purple

The liturgical color purple: Did Clintons make a statement about politics or faith?

The liturgical color purple: Did Clintons make a statement about politics or faith?

All over the world, millions and millions of Christians know what the color purple means.

More than anything else, it stands for seasons centering on the repentance of sins. Thus, it is the liturgical color for vestments and altar cloths that the truly ancient churches -- think Eastern Orthodoxy and the Church of Rome -- associate with Great Lent and also with the season known as Nativity Lent in the East and Advent in the West.

Of course, in the modern world Nativity Lent/Advent has been crushed by the cultural steamroller of Shopping-Mall Christmas (which already seems to be underway in television advertising). But that's another story, as in the actual cultural War on Christmas (as opposed to you know what).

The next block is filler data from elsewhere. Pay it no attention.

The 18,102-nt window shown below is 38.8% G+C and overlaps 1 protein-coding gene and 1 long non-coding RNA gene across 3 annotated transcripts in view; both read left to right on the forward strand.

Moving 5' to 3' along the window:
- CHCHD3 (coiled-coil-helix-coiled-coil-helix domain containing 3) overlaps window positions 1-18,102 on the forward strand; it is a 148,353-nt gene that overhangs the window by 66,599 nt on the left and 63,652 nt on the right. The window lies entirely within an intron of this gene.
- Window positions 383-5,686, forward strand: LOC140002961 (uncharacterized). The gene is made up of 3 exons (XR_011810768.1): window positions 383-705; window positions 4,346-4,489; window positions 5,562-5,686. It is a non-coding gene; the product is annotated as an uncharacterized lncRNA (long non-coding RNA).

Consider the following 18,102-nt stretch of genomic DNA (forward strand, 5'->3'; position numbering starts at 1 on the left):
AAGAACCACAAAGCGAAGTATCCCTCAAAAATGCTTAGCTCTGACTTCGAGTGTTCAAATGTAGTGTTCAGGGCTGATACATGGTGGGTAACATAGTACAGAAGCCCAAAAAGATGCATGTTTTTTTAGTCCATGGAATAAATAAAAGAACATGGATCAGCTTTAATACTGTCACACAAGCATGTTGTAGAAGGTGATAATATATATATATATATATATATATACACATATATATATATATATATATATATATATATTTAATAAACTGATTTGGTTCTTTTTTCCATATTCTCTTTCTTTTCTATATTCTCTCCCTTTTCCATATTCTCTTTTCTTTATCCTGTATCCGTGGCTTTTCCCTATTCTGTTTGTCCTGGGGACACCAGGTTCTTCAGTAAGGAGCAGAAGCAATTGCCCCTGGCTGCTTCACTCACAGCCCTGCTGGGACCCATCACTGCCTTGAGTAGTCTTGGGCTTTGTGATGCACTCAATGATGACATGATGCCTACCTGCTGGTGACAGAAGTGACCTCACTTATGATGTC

Purple is also the liturgical color associated with royalty, as in Christ the King. In Western churches -- especially oldline Protestant churches -- most people link this connection with the purple candles in an Advent wreath. United Methodist churches retain some of these traditions through historic links to Anglicanism.

This brings us news-media speculations about why Hillary Clinton and President Bill Clinton elected to splash purple into their wardrobe when she gave her speech conceding that Donald Trump had won the presidency. Let's start with the top of this U.S. News & World Report take on the topic:

Hillary Clinton conceded the presidential election to Donald Trump on Wednesday in front of her husband, former President Bill Clinton, and her running mate, Sen. Tim Kaine of Virginia.
Both Clintons made a bold statement with their clothing: Hillary donned a dark gray pantsuit with purple lapels and a purple blouse underneath, and Bill wore a matching purple necktie.
Throughout her campaign, Clinton has often sent a message with her fashion choices, so what did the purple ensemble mean?

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